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Resultados filtrados por Publicador: International Scholarly Research Network

‣ Additional Support for Simple Imputation of Missing Quality of Life Data in Nursing Research

Hopman, Wilma M.; Harrison, Margaret B.; Carley, Meg; VanDenKerkhof, Elizabeth G.
Fonte: International Scholarly Research Network Publicador: International Scholarly Research Network
Tipo: Artigo de Revista Científica
Português
Relevância na Pesquisa
521.0784%
Background. Missing data are a significant problem in health-related quality of life (HRQOL) research. We evaluated two imputation approaches: missing data estimation (MDE) and assignment of mean score (AMS). Methods. HRQOL data were collected using the Medical Outcomes Trust SF-12. Missing data were estimated using both approaches, summary statistics were produced for both, and results were compared using intraclass correlations (ICC). Results. Missing data were imputed for 21 participants. Mean values were similar, with ICC >.99 within both the Physical Component Summary and the Mental Component Summary when comparing the two methodologies. When imputed data were added into the full study sample, mean scores were identical regardless of methodology. Conclusion. Results support the use of a practical and simple imputation strategy of replacing missing values with the mean of the sample in cross-sectional studies when less than half of the required items of the SF-12 components are missing.

‣ Young People's Views on Accelerometer Use in Physical Activity Research: Findings from a User Involvement Investigation

Kirby, Joanna; Tibbins, Carly; Callens, Claire; Lang, Beckie; Thorogood, Margaret; Tigbe, William; Robertson, Wendy
Fonte: International Scholarly Research Network Publicador: International Scholarly Research Network
Tipo: Artigo de Revista Científica
Publicado em 07/11/2012 Português
Relevância na Pesquisa
521.0784%
The use of accelerometers to objectively measure physical activity is important in understanding young people's behaviours, as physical activity plays a key part in obesity prevention and treatment. A user-involvement qualitative study with young people aged 7–18 years (n = 35) was carried out to investigate views on accelerometer use to inform an obesity treatment research study. First impressions were often negative, with issues related to size and comfort reported. Unwanted attention from wearing an accelerometer and bullying risk were also noted. Other disadvantages included feeling embarrassed and not being able to wear the device for certain activities. Positive aspects included feeling “special” and having increased attention from friends. Views on the best time to wear accelerometers were mixed. Advice was offered on how to make accelerometers more appealing, including presenting them in a positive way, using a clip rather than elastic belt to attach, personalising the device, and having feedback on activity levels. Judgements over the way in which accelerometers are used should be made at the study development stage and based on the individual population. In particular, introducing accelerometers in a clear and positive way is important. Including a trial wearing period...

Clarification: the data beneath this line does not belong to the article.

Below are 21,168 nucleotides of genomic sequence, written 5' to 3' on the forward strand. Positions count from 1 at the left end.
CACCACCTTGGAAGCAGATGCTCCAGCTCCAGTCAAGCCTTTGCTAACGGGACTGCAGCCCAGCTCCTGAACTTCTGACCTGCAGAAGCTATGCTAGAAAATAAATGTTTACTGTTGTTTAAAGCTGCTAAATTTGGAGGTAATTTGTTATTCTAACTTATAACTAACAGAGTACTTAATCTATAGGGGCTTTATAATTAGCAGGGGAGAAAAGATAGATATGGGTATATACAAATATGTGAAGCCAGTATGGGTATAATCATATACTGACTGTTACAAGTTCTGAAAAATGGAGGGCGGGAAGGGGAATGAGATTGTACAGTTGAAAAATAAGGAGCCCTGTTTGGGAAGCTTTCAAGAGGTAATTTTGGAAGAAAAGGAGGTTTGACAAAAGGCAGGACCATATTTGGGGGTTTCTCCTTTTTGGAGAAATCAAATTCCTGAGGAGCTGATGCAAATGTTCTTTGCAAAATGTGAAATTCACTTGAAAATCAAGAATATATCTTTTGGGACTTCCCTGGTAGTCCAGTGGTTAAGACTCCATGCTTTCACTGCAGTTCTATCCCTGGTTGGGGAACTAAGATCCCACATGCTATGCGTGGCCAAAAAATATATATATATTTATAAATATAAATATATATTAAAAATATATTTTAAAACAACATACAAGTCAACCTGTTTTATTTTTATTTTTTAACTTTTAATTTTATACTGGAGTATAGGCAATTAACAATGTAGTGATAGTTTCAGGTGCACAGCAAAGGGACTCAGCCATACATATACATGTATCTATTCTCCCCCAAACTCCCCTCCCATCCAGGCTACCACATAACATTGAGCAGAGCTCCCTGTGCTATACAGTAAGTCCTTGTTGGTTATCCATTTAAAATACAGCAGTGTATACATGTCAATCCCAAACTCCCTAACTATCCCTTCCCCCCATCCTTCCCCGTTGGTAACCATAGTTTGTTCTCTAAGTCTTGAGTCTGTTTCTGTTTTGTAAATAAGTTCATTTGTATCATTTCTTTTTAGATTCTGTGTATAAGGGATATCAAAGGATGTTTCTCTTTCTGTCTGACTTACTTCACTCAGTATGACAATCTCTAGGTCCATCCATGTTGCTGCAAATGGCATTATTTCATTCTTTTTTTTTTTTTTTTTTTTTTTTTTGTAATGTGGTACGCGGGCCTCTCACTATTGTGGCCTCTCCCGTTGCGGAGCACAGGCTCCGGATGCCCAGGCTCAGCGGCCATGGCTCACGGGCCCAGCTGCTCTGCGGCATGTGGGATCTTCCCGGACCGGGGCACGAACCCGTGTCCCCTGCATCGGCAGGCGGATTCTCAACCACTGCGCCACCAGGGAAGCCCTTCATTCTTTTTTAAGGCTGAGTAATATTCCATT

‣ Leading Change and Advancing Health by Enhancing Nurses' and Midwives' Knowledge, Ability and Confidence to Conduct Research through a Clinical Scholar Program in Western Australia

Chapman, Rose; Duggan, Ravani; Combs, Shane
Fonte: International Scholarly Research Network Publicador: International Scholarly Research Network
Tipo: Artigo de Revista Científica
Português
Relevância na Pesquisa
522.60027%
This paper reports on an evaluation of a Clinical Scholar Program initiated at a hospital in Western Australia. The aim of the program was to build the capacity of nurses and midwives to conduct research and evidence-based practice within the hospital. The program was based on a previous program and consisted of six teaching days and four hours per month release for proposal preparation. At the end of the program participants were asked to complete a short anonymous questionnaire. The answers were analysed using standard processes of qualitative analysis. Themes emerging from the data included program strengths, individual gains, ability to conduct research, and areas for improvement. The findings highlighted that, while the participants considered that they were more knowledgeable and confident to conduct research, they still required support. The Clinical Scholar Program has provided a way to increase the capacity of clinicians to participate in research activities.